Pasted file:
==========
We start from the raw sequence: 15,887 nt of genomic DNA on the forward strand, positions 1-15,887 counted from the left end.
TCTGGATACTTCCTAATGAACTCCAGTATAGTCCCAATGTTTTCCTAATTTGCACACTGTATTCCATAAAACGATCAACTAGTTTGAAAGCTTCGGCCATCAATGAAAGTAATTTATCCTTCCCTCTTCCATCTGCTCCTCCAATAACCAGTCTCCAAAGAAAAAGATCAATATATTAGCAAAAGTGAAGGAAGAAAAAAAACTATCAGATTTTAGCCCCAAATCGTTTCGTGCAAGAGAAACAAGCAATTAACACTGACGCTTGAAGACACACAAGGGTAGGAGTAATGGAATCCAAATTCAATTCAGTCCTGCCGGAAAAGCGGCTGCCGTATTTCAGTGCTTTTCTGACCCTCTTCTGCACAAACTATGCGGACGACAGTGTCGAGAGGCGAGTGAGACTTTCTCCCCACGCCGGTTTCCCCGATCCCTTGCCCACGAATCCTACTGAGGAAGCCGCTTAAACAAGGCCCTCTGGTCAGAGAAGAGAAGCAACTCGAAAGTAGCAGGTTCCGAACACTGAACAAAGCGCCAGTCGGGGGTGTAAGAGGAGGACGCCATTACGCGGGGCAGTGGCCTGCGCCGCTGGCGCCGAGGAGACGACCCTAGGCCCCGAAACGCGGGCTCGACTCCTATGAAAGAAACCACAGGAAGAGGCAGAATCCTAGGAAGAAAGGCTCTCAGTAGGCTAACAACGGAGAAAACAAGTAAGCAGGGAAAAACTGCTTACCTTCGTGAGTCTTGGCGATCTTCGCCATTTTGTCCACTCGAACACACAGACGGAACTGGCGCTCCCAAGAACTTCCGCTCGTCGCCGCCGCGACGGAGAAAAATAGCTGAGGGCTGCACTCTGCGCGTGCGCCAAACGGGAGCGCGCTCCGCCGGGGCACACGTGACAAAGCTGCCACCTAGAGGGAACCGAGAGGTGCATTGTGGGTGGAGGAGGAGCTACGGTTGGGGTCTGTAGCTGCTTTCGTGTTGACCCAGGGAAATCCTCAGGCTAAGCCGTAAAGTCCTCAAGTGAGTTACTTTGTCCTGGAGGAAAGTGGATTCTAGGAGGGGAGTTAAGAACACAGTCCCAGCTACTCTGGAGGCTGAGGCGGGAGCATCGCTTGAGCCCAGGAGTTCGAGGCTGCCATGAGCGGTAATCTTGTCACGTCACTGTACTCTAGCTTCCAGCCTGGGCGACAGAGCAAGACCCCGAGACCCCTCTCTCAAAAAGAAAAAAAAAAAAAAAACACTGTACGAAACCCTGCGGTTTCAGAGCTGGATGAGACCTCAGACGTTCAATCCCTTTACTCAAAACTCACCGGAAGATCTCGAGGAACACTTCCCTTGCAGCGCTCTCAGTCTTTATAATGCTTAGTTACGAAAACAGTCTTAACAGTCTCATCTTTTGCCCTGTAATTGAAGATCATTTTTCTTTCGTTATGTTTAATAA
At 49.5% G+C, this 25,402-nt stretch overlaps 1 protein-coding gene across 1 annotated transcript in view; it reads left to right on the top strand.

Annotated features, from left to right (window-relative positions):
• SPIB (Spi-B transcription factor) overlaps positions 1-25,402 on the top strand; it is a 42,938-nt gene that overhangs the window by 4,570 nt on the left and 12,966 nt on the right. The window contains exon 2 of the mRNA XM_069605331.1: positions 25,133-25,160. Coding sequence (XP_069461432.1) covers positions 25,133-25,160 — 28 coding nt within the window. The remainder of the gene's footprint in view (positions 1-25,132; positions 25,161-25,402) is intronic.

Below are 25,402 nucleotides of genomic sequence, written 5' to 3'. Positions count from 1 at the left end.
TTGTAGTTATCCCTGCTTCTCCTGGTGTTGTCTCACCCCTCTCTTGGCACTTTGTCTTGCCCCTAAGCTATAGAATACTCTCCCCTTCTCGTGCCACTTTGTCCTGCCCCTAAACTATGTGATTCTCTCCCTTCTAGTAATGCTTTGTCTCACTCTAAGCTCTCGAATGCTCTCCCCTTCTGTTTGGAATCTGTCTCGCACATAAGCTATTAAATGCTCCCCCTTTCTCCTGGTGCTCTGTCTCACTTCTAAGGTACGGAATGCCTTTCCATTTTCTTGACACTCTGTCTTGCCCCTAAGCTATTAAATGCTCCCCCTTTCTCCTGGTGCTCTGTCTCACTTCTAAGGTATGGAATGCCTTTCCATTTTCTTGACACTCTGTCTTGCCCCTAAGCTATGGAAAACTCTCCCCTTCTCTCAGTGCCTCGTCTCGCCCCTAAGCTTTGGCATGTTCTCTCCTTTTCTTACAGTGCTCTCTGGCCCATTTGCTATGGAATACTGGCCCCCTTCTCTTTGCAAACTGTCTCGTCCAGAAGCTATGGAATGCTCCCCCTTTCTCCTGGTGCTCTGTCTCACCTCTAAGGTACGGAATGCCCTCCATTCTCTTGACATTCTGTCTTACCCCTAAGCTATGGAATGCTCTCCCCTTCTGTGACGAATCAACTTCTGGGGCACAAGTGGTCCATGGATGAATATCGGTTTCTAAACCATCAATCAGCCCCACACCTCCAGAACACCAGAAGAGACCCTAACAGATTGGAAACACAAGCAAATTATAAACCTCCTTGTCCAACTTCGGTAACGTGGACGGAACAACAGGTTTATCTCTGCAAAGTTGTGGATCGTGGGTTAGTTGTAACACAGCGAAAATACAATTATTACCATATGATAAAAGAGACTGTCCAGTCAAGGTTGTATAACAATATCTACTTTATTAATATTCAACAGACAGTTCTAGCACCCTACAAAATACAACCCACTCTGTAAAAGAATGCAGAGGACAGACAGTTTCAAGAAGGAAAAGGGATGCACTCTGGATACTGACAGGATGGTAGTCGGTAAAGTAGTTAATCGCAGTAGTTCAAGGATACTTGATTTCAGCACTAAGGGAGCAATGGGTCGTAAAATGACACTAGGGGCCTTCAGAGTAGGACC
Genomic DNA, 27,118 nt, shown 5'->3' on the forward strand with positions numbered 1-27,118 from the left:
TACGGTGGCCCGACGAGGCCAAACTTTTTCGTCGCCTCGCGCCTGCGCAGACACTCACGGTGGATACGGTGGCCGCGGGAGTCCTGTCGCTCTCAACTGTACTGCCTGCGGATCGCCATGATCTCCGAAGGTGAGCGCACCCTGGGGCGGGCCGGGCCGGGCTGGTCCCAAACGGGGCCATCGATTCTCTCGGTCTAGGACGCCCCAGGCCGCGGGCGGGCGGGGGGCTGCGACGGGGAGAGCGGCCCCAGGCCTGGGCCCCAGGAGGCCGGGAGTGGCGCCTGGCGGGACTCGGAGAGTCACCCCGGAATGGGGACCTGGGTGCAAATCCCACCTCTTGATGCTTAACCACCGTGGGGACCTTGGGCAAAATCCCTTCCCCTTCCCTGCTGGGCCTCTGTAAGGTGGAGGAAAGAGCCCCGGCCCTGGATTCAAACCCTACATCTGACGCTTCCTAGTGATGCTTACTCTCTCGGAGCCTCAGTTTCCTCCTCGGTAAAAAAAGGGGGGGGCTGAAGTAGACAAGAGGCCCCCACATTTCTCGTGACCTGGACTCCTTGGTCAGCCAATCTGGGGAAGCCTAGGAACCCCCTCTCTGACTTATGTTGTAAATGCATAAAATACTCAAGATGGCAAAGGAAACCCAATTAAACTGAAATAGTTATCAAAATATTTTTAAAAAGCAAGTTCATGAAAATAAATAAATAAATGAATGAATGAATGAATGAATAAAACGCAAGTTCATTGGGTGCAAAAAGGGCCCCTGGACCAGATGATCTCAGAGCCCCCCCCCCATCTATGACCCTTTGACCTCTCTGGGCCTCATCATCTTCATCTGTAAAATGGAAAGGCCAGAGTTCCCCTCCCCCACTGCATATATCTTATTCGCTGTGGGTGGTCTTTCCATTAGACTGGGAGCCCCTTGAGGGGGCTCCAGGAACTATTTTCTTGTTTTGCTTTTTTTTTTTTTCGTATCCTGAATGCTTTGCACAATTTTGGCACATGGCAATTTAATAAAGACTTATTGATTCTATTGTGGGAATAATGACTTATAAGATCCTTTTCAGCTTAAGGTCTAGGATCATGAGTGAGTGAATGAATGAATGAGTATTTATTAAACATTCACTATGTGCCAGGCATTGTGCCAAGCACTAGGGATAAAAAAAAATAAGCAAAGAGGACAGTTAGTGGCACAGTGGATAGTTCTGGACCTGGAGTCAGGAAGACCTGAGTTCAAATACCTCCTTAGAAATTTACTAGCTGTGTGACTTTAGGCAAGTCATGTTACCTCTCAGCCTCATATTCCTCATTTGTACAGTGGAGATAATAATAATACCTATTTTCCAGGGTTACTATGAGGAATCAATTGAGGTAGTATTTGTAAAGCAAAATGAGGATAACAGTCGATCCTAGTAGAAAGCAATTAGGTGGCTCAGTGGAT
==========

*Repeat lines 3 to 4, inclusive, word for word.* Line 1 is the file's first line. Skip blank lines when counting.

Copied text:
At 49.5% G+C, this 25,402-nt stretch overlaps 1 protein-coding gene across 1 annotated transcript in view; it reads left to right on the top strand.

Annotated features, from left to right (window-relative positions):